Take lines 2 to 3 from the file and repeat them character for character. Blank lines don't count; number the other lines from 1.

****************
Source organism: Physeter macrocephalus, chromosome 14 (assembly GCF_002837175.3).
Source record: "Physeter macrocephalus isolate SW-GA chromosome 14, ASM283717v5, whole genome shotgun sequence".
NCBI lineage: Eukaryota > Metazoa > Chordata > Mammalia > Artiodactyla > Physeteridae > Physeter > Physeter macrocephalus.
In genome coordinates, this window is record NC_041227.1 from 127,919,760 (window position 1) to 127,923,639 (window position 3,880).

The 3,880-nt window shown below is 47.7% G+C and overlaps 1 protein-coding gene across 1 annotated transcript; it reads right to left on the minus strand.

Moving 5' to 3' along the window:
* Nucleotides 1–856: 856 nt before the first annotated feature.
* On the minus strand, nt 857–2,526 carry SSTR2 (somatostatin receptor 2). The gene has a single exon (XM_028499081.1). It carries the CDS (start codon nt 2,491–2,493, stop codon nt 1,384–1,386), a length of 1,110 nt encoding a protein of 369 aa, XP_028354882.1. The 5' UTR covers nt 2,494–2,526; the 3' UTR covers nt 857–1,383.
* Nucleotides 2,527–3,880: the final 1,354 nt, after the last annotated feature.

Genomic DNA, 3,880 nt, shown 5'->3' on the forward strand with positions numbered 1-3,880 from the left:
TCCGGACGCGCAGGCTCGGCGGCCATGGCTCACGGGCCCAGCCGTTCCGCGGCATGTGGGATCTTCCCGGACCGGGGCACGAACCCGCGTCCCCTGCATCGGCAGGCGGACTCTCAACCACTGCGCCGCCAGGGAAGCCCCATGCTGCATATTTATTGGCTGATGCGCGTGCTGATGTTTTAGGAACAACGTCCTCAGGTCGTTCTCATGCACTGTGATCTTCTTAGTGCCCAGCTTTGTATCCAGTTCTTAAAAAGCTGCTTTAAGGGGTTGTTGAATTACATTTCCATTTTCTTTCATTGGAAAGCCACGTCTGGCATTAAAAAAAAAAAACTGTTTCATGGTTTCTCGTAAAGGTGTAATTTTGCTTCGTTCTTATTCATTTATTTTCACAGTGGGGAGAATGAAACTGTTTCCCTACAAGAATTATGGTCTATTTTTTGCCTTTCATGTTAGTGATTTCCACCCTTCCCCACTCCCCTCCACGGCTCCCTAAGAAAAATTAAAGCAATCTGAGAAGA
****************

Source record: "Physeter macrocephalus isolate SW-GA chromosome 14, ASM283717v5, whole genome shotgun sequence".
NCBI lineage: Eukaryota > Metazoa > Chordata > Mammalia > Artiodactyla > Physeteridae > Physeter > Physeter macrocephalus.